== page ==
In recent years, several advances have made intimacy between a couple with one HIV-positive partner somewhat safer. People who are aggressively managing their HIV with medications called antiretroviral therapy, or ART, usually have lower levels of HIV in their blood and bodily fluids. This, Henderson explains, also decreases the chances that they’ll transmit the virus to someone else. According to the CDC, people who maintain “undetectable” viral loads — that is, the level of HIV in the blood is lower than can be detected with current technology — have virtually no chance of infecting a sexual partner.
Individuals at high risk for contracting HIV can also take a combination of medicines called pre-exposure prophylaxis, or PrEP, which works to prevent the virus from establishing a permanent infection in the body, Henderson explains. PrEP involves taking an antiretroviral pill every day and seeing a healthcare provider every three months to take an HIV test and get a prescription refill.
Though it’s often given in an emergency room in urgent situations, post-exposure prophylaxis, or PEP, offers an option for people who have just participated in high-risk sex, such as having had anal intercourse with a man who is HIV positive. Henderson notes that PEP has to be taken within 72 hours of possible exposure to the virus.
Henderson also points out that the risk of infecting a partner with HIV is increased if either partner has another sexually transmitted infection, such as chlamydia or gonorrhea.
What Are the Chances of Getting HIV Through Kissing and Oral Sex?
Not as much is known about the potential risk of getting HIV through oral intercourse, Henderson says. The CDC considers oral intercourse to be a low-risk behavior regarding HIV, though the presence of another STD may increase the risk of transmission. The risk is also greater if the person performing oral sex has mouth sores, bleeding gums, or comes into contact orally with menstrual blood.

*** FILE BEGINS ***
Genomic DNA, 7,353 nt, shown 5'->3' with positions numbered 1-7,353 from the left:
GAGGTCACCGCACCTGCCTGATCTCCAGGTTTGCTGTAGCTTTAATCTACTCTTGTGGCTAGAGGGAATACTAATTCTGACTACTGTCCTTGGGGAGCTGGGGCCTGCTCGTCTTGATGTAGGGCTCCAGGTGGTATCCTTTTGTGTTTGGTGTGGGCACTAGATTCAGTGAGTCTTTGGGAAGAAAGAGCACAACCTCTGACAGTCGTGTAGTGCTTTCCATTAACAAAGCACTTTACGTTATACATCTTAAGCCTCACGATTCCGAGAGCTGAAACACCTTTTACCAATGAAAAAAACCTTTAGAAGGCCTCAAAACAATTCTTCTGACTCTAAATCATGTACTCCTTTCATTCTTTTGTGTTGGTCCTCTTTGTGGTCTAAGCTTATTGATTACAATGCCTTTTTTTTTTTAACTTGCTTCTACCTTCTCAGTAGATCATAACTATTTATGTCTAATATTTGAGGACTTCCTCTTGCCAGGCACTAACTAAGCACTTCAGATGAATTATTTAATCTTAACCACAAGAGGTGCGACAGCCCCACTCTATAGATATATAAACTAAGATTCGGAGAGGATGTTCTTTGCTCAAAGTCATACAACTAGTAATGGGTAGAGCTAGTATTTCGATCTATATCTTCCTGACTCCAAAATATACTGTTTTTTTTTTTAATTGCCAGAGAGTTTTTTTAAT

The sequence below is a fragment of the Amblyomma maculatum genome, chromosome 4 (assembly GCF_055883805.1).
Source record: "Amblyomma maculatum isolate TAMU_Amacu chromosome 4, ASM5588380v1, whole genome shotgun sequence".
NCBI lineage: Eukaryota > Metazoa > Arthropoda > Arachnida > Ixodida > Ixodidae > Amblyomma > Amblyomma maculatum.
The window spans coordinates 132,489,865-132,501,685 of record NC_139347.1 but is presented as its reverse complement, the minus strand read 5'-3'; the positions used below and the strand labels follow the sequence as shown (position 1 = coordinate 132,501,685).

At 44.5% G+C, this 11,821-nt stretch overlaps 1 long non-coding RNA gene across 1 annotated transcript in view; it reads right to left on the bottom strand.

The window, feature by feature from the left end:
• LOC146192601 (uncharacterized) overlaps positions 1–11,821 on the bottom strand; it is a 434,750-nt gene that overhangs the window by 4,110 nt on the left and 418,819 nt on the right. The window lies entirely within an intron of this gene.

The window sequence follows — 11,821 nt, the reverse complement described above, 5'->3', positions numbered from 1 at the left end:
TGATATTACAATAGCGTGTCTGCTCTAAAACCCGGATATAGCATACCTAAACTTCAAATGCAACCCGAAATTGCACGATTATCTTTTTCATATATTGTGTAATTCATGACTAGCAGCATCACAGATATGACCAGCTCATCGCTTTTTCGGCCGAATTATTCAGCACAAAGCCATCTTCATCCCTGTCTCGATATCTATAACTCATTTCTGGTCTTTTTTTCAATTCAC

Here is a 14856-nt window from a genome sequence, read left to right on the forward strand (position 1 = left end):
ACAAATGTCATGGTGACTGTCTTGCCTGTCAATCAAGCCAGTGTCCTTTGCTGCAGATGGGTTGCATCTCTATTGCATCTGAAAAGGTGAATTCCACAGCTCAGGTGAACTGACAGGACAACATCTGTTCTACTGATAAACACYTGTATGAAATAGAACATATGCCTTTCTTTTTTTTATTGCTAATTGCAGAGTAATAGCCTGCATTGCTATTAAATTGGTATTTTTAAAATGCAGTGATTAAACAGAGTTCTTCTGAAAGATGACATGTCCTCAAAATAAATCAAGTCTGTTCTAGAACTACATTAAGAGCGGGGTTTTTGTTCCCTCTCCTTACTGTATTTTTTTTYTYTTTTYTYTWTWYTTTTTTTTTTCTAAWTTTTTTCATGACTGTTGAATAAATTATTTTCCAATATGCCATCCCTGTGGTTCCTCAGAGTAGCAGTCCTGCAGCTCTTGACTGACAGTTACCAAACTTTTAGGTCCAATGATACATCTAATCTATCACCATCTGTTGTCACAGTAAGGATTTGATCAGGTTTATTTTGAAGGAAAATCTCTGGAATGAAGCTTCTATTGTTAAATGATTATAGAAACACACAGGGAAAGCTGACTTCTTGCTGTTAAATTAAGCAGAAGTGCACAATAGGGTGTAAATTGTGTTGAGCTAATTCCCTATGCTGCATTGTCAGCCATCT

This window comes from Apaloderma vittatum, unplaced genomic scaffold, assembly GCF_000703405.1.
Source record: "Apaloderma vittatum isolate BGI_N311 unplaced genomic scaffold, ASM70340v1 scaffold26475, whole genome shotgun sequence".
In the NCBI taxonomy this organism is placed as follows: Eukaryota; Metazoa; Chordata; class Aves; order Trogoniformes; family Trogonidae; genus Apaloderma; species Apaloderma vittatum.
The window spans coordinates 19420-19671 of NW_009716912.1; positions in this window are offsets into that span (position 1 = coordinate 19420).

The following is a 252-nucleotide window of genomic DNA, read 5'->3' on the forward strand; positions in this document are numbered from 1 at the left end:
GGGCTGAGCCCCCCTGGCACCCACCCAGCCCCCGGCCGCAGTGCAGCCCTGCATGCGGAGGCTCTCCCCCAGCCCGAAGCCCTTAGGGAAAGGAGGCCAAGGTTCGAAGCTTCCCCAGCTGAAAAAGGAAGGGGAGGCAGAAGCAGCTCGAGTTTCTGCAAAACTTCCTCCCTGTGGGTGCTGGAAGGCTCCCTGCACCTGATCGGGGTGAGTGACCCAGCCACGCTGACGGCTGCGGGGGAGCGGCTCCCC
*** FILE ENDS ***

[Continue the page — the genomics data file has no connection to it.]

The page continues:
The riskiest form of this behavior is mouth-to-penis oral sex, especially if ejaculation occurs in the mouth, Henderson says. Using a condom or a dental dam may help reduce the risk of HIV transmission in these situations.
Getting Pregnant and Having Children With an HIV-Positive Partner
According to the British government organization AIDSMap, HIV-positive women can have healthy pregnancies and healthy babies, without passing HIV to their child. But this takes careful planning, and extra steps are necessary to reduce the risk. Talk to your doctor if you’re planning to become pregnant, since your best options may be affected by whether you’re on ART, whether your health is generally good, and which person in the relationship has HIV.
Other options for couples affected by HIV include:
- In vitro fertilization
- Artificial insemination
- Using a sperm donor
- Using a surrogate mother
People find intimacy in different ways, of course. But for many the sheer act of physical touch — even hugging and kissing — can be an enormous source of comfort and solace.